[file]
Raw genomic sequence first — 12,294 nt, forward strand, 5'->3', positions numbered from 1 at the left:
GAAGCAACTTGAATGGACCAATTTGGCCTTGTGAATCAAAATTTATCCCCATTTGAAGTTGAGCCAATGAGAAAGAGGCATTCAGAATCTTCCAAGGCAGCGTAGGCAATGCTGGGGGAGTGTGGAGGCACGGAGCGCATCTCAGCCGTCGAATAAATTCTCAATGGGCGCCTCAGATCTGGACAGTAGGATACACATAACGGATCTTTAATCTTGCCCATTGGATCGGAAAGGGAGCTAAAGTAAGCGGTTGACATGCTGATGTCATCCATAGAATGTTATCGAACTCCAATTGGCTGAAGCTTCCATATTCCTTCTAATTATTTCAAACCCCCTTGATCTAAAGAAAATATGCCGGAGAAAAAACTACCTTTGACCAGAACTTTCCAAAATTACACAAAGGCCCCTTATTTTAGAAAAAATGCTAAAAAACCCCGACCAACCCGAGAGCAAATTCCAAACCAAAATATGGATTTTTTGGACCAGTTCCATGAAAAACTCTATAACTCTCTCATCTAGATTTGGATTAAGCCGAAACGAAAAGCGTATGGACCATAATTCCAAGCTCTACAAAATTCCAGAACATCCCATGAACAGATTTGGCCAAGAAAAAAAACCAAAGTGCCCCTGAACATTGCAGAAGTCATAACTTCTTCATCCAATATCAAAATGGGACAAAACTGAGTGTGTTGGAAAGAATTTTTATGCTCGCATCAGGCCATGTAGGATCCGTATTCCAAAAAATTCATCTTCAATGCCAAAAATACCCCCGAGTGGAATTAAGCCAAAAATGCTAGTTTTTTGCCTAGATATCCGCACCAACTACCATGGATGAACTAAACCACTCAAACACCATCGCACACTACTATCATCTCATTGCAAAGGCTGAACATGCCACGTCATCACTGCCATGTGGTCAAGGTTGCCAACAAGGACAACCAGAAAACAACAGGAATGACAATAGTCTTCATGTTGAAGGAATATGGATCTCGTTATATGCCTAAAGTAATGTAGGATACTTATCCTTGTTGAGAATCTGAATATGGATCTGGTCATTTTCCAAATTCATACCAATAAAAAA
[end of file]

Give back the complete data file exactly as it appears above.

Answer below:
Raw genomic sequence first — 12,294 nt, forward strand, 5'->3', positions numbered from 1 at the left:
GAAGCAACTTGAATGGACCAATTTGGCCTTGTGAATCAAAATTTATCCCCATTTGAAGTTGAGCCAATGAGAAAGAGGCATTCAGAATCTTCCAAGGCAGCGTAGGCAATGCTGGGGGAGTGTGGAGGCACGGAGCGCATCTCAGCCGTCGAATAAATTCTCAATGGGCGCCTCAGATCTGGACAGTAGGATACACATAACGGATCTTTAATCTTGCCCATTGGATCGGAAAGGGAGCTAAAGTAAGCGGTTGACATGCTGATGTCATCCATAGAATGTTATCGAACTCCAATTGGCTGAAGCTTCCATATTCCTTCTAATTATTTCAAACCCCCTTGATCTAAAGAAAATATGCCGGAGAAAAAACTACCTTTGACCAGAACTTTCCAAAATTACACAAAGGCCCCTTATTTTAGAAAAAATGCTAAAAAACCCCGACCAACCCGAGAGCAAATTCCAAACCAAAATATGGATTTTTTGGACCAGTTCCATGAAAAACTCTATAACTCTCTCATCTAGATTTGGATTAAGCCGAAACGAAAAGCGTATGGACCATAATTCCAAGCTCTACAAAATTCCAGAACATCCCATGAACAGATTTGGCCAAGAAAAAAAACCAAAGTGCCCCTGAACATTGCAGAAGTCATAACTTCTTCATCCAATATCAAAATGGGACAAAACTGAGTGTGTTGGAAAGAATTTTTATGCTCGCATCAGGCCATGTAGGATCCGTATTCCAAAAAATTCATCTTCAATGCCAAAAATACCCCCGAGTGGAATTAAGCCAAAAATGCTAGTTTTTTGCCTAGATATCCGCACCAACTACCATGGATGAACTAAACCACTCAAACACCATCGCACACTACTATCATCTCATTGCAAAGGCTGAACATGCCACGTCATCACTGCCATGTGGTCAAGGTTGCCAACAAGGACAACCAGAAAACAACAGGAATGACAATAGTCTTCATGTTGAAGGAATATGGATCTCGTTATATGCCTAAAGTAATGTAGGATACTTATCCTTGTTGAGAATCTGAATATGGATCTGGTCATTTTCCAAATTCATACCAATAAAAAA